Applying for a home loan? As a mortgage borrower, you will see two rates – your traditional mortgage rate (also known as note rate) and your Annual Percentage Rate (generally termed APR).
What is the difference between the two? Your mortgage note rate is the base rate you’ll be charged to borrow the money needed to buy your home. This is the rate that directly affects your monthly payment. It is what determines the interest you pay on the outstanding balance.
Your APR takes into account your interest rate and discount points and a handful of other charges that you have to pay to get your home loan. It’s the amount a loan will cost the borrower over one year, expressed in a percentage including fees upfront. The federal government requires lenders to calculate APR and provide it to consumers. The idea behind the Annual Percentage Rate is to help consumers more accurately compare rates among different lenders and loan products. Your APR is typically higher than your quoted mortgage rate.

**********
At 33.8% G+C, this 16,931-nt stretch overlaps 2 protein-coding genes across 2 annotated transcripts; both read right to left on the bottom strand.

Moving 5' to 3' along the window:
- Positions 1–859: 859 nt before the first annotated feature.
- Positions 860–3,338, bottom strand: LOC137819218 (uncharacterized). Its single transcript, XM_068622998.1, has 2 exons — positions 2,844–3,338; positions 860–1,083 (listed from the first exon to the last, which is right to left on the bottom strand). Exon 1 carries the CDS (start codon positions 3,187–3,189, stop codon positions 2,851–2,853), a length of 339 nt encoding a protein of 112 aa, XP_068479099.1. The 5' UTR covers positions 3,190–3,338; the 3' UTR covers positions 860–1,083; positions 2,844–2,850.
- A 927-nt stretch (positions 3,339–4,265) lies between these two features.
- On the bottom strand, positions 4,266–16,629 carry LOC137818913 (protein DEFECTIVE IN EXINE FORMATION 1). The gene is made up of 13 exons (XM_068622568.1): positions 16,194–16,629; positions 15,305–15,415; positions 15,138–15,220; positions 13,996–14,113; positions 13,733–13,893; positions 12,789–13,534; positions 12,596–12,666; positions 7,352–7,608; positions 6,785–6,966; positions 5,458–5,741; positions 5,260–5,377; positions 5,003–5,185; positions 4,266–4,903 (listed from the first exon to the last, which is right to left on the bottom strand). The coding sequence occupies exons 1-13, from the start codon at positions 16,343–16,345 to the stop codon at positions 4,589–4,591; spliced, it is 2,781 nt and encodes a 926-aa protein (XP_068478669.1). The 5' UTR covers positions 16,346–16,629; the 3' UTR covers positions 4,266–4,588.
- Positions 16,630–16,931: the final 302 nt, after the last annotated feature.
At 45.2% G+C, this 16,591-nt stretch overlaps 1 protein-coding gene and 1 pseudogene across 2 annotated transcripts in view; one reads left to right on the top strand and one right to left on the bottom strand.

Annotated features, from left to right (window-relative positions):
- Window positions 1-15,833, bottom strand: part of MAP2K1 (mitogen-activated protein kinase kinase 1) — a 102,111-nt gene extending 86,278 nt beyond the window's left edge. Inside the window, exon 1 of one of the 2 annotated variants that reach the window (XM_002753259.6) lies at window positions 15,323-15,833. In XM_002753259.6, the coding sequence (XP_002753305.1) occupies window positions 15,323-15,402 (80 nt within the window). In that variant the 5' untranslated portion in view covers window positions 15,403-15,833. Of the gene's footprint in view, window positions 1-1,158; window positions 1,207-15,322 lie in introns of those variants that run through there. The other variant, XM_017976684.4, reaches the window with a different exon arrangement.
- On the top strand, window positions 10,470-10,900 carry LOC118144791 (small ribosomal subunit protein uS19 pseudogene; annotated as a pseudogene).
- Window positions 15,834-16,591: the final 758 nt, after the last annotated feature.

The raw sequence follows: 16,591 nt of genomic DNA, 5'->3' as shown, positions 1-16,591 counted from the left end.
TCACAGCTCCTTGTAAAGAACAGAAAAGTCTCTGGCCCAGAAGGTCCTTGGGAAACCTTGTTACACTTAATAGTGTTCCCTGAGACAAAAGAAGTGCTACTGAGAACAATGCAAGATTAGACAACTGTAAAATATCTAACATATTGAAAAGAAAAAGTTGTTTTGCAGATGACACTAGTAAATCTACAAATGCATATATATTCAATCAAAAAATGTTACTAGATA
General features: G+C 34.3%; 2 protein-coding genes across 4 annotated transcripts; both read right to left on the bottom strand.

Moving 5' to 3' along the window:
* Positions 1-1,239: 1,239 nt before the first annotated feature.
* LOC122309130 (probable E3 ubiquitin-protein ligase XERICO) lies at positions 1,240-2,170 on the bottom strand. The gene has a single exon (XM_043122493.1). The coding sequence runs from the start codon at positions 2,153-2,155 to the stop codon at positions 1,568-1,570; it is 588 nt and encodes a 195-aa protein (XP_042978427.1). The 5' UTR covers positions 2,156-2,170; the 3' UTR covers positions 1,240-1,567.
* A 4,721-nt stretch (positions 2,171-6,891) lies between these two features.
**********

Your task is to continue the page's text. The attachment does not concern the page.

Don’t shop totally off of APR. Lenders can be deceptive or calculate it incorrectly; the best way to shop is look at the note rate and then the costs of the acquiring the loan (discount points, title fees, etc).
Many first-time buyers are shocked when reviewing home loan documents to see a higher rate than they expected when it is in fact the APR that they are looking at. Look carefully. At closing, you should see both your APR and your actual mortgage note rate on your loan documents. And don’t forget to ask questions if something doesn’t look right. Review documents carefully while your home loan is being processed and on closing day.